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RC circuit capacitor problem

  1. Mar 15, 2015 #1
    1. The problem statement, all variables and given/known data

    Untitled.png


    With a 12V battery, a 5.00µF capacitor and a 8x105Ω resistor determine the following:
    a) The time constant of the circuit
    b) The maximum charge on the capacitor
    c) The maximum current in the circuit
    d) The charge on the capacitor as a function of time, q(t)
    e) The current in the circuit as a function of time, I(t)
    f) The time until the charge on the capacitor is 75% of it’s maximum value

    A long time later the capacitor starts fully charged. At this new t=0, starting with a fully charged capacitor, the switch is moved to position b. Determine the following:
    g) The charge on the capacitor as a function of time, q(t)
    h) The current in the circuit as a function of time, I(t)
    i) The time for the capacitor to reach 15% of it’s maximum value

    2. Relevant equations

    τ = RC
    q = CV
    V = IR

    Charging:
    q = CV(1-e^(-t/RC))
    i = (V/R)e^(-t/RC)
    V = (q/C) = V(1-e^(-t/RC))

    Discharging:
    q = qₒe^(-t/RC)
    i = -(qₒ/RC)e^(-t/RC)


    3. The attempt at a solution

    a) RC = (5x10^-6)(8x10^5) = 4 seconds

    b) I am not sure what the question is asking. Obviously it wants the maximum charge but does it want that maximum when t = 0 or at some other point? I said the answer was zero but I am not sure.

    c) Once again it depends on the time. Right after t = 0 all the current is on the resistor but before that at t = 0 there is no current in the circuit. So for t = 0 the answer is zero but just after zero say like .01 sec the current is all on the resistor: R = V/I = 12/(8x10^5) = 1.5x10^-5 A.

    d) Same problem not sure what time I should be looking at. At t = 0 the answer is zero.
    e) At t = 0 it is zero again.

    f) Not sure how to do this part.

    The next few questions I think will be better if left alone until I get the previous set. Any help would be appreciated, mostly I need to know if what I am assuming the questions are asking is correct. Also, any other help would be appreciated.
     
  2. jcsd
  3. Mar 15, 2015 #2

    NascentOxygen

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    Staff: Mentor

    (b) maximum means at any time, just whenever the maximum occurs

    (c) you need to consider time of 0+, as you have
     
  4. Mar 15, 2015 #3
    So for b should I be using q = CV so q = (5x10^-6)(12) = 6x10^-5 C? Can I assuming I was correct about d,e both being zero? Still not sure how to do f.

    EDIT: An update on part f. I want to say I need to solve for t when .75 = e ^(-t/RC) is this correct? I came up with t = -RCln(.75) = 1.151 sec.
     
    Last edited: Mar 15, 2015
  5. Mar 15, 2015 #4

    NascentOxygen

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    (d) asks for q(t), i.e., how capacitor charge varies as a function of time. It will involve an exponential.

    Something similar applies to (e).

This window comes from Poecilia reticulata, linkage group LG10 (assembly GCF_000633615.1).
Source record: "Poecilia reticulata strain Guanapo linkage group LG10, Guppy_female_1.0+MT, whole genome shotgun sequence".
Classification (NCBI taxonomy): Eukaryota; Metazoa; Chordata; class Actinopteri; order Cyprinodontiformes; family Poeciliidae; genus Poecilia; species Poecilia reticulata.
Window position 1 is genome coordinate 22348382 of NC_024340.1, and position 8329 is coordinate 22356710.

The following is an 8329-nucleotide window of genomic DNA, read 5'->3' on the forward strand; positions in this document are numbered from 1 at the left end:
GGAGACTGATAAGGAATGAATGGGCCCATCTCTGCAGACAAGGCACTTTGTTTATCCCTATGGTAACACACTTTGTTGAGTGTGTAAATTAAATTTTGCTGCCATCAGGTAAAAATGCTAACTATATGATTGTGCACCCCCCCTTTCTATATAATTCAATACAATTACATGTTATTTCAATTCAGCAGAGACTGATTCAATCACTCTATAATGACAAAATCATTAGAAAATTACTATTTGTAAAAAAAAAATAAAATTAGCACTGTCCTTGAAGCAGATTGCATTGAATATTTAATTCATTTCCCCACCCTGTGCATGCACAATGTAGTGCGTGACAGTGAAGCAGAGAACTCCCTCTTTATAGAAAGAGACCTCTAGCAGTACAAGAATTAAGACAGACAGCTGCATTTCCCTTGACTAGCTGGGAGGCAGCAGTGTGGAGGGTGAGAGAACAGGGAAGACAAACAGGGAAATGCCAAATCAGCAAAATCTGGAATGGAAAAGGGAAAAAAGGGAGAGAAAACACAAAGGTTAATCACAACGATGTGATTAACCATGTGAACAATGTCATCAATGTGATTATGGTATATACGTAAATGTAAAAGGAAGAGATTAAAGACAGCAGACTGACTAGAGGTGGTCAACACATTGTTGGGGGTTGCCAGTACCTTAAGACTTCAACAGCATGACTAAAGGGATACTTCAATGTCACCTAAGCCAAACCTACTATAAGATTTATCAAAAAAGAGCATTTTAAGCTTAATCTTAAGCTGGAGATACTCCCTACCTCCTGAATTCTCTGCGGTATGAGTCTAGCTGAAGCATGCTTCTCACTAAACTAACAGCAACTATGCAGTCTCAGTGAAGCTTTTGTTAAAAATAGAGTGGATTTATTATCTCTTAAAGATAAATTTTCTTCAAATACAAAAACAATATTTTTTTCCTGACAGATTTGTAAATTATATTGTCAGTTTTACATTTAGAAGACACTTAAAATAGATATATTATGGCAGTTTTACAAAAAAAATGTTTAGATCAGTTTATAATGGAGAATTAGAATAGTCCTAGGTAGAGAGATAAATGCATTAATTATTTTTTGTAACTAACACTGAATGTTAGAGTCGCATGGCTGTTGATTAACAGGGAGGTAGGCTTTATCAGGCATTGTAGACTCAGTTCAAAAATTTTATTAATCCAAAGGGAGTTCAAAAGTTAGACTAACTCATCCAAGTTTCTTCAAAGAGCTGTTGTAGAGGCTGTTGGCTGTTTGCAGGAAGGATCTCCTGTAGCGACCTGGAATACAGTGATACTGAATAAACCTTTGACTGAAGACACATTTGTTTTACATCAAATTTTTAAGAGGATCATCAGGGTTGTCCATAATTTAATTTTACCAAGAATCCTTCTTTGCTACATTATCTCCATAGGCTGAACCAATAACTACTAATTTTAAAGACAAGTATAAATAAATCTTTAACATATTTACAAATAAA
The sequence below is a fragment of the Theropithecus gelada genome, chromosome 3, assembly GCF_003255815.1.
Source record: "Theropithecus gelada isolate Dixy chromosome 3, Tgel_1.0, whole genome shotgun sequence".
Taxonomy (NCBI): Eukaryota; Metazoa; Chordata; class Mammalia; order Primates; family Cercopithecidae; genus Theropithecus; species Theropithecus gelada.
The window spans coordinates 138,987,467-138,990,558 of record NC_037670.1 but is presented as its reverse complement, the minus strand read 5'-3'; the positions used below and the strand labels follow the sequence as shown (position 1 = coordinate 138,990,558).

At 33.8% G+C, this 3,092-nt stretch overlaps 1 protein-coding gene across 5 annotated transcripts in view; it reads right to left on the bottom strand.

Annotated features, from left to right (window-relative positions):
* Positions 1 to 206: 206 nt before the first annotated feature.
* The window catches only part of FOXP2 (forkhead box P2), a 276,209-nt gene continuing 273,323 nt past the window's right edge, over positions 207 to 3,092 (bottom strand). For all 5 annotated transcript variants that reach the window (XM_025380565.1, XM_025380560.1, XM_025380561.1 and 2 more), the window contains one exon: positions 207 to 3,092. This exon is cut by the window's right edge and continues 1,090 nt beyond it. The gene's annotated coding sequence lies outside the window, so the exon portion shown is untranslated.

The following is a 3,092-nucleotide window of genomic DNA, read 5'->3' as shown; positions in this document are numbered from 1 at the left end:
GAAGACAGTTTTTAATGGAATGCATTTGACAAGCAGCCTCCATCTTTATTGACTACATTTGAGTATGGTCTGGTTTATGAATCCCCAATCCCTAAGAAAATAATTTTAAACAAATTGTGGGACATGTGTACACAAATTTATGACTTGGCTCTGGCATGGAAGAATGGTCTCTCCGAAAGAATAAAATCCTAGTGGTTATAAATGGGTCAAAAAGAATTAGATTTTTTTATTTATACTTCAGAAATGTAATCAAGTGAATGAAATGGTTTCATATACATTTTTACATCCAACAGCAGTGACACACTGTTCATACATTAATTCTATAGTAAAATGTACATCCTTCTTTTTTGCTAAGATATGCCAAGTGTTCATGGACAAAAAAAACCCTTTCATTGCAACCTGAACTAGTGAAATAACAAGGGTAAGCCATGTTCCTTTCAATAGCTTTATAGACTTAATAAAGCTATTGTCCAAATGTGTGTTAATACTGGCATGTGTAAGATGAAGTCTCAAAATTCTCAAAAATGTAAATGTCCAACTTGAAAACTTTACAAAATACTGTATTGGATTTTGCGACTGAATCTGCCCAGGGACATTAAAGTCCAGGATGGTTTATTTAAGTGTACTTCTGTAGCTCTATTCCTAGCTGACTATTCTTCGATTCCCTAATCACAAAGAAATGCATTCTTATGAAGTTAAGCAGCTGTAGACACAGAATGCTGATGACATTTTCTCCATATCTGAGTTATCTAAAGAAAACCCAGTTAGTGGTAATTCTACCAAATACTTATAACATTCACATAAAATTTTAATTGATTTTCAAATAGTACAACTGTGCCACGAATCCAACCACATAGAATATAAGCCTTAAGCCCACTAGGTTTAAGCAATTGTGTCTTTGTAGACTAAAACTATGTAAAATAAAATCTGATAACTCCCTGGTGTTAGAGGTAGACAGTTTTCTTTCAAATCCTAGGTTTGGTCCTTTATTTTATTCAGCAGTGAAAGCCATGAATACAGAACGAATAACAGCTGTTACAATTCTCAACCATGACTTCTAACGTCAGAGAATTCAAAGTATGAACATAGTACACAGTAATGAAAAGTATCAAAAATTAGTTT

(f) You will revise your answer once you get (d) right.
     
  6. Mar 15, 2015 #5
    So for d it asks for q(t) isn't that going to be an equation and not like a number? Is it looking for: q = CV(1-e^(-t/RC))?
     
  7. Mar 15, 2015 #6

    NascentOxygen

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    Staff: Mentor

    That looks right, and you know values for most of those pronumerals.
     
  8. Mar 15, 2015 #7
    Maybe I am making a math error then because I tried saying t = -RCln(1-(1/CV)
    Okay so solving for t from that equation you get: t = -RCln(1-(q/CV)). At this point do I assuming RC = 4, q = 5x10^-6, and for CV do I use CV(.75)? If I do that I come up with: t = .4711 seconds for f.
     
  9. Mar 16, 2015 #8
    Not feeling to confident in my answers atm...
     
  10. Mar 16, 2015 #9

    BvU

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    So far I've seen
    ##\tau = ## 4 sec,
    60 ##\mu C##,
    15 ##\mu A##,
    ##q = CV(1-e^{-t/\tau})## (or q = CV(1-e^(-t/RC)) ),
    i = (V/R)e^(-t/RC).​

    All good. No reason for lack of confidence.


    Maybe yes. You have an expression for q(t) and one for qmax.
    An easy way to check that it's not the correct expression:
    you can only take a logarithm of a number.
    So whatever you take the logarithm of, it can not have a dimension (like 1/Coulomb)
    same thing for exponential, and things like sine etc. -- where you need an angle, but angles are dimensionless too.​

    But you correct yourself a little further down :smile::

    t = -RCln(1-(q/CV)) is good.
    And you want to know the time when q = 0.75 qmax,
    so q/CV = .... ?

    And there's a simple check: at t = ##\tau##, q is at 1 - e^{-1} = 63% of qmax, so the correct answer must be more than 4 seconds...
     
  11. Mar 16, 2015 #10
    Okay so what I come up with is 5.45 sec for f and 7.59 sec for i. Which I am fairly confident in :D thanks for your help guys. One more thing does voltage work the same way? Like I have an equation for voltage Vc = V(1-e^(-t/RC)). Does that mean that voltage and charge will both take the same amount of time?
     
    Last edited: Mar 16, 2015
  12. Mar 16, 2015 #11

    NascentOxygen

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    For a capacitor, its charge is related to its voltage as: Q = CV
    or, more formally, q(t) = C.v(t), where C is a constant here.

    So, there's a direct proportionality between v(t) and q(t). Exactly the same waveshape, just with a different scaling factor.
     
  13. Mar 16, 2015 #12

    BvU

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    Well done !
     
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